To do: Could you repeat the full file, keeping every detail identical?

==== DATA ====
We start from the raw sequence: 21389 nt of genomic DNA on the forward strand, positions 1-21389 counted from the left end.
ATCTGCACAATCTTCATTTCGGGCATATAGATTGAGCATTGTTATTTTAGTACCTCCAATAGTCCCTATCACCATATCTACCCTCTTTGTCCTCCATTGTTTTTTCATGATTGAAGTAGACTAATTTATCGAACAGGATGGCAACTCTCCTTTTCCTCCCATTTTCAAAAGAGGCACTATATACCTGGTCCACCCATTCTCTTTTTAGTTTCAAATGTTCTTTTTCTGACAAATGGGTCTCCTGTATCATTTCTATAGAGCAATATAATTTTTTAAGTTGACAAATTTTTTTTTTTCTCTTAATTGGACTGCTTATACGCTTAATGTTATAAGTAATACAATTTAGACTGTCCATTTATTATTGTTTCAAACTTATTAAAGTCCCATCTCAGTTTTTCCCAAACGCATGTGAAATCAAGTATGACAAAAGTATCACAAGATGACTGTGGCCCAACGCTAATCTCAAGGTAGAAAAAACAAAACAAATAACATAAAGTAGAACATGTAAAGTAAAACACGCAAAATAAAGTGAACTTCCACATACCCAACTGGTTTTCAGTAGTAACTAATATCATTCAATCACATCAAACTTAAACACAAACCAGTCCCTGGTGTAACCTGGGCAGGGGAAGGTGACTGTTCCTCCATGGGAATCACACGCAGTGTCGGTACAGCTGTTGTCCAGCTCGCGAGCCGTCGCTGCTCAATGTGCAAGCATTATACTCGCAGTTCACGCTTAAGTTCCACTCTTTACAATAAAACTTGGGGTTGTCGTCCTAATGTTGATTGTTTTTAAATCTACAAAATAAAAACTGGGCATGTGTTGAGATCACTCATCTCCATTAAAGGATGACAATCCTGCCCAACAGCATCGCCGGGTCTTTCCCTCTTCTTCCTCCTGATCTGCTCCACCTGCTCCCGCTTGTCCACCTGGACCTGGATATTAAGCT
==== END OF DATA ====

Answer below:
We start from the raw sequence: 21389 nt of genomic DNA on the forward strand, positions 1-21389 counted from the left end.
ATCTGCACAATCTTCATTTCGGGCATATAGATTGAGCATTGTTATTTTAGTACCTCCAATAGTCCCTATCACCATATCTACCCTCTTTGTCCTCCATTGTTTTTTCATGATTGAAGTAGACTAATTTATCGAACAGGATGGCAACTCTCCTTTTCCTCCCATTTTCAAAAGAGGCACTATATACCTGGTCCACCCATTCTCTTTTTAGTTTCAAATGTTCTTTTTCTGACAAATGGGTCTCCTGTATCATTTCTATAGAGCAATATAATTTTTTAAGTTGACAAATTTTTTTTTTTCTCTTAATTGGACTGCTTATACGCTTAATGTTATAAGTAATACAATTTAGACTGTCCATTTATTATTGTTTCAAACTTATTAAAGTCCCATCTCAGTTTTTCCCAAACGCATGTGAAATCAAGTATGACAAAAGTATCACAAGATGACTGTGGCCCAACGCTAATCTCAAGGTAGAAAAAACAAAACAAATAACATAAAGTAGAACATGTAAAGTAAAACACGCAAAATAAAGTGAACTTCCACATACCCAACTGGTTTTCAGTAGTAACTAATATCATTCAATCACATCAAACTTAAACACAAACCAGTCCCTGGTGTAACCTGGGCAGGGGAAGGTGACTGTTCCTCCATGGGAATCACACGCAGTGTCGGTACAGCTGTTGTCCAGCTCGCGAGCCGTCGCTGCTCAATGTGCAAGCATTATACTCGCAGTTCACGCTTAAGTTCCACTCTTTACAATAAAACTTGGGGTTGTCGTCCTAATGTTGATTGTTTTTAAATCTACAAAATAAAAACTGGGCATGTGTTGAGATCACTCATCTCCATTAAAGGATGACAATCCTGCCCAACAGCATCGCCGGGTCTTTCCCTCTTCTTCCTCCTGATCTGCTCCACCTGCTCCCGCTTGTCCACCTGGACCTGGATATTAAGCT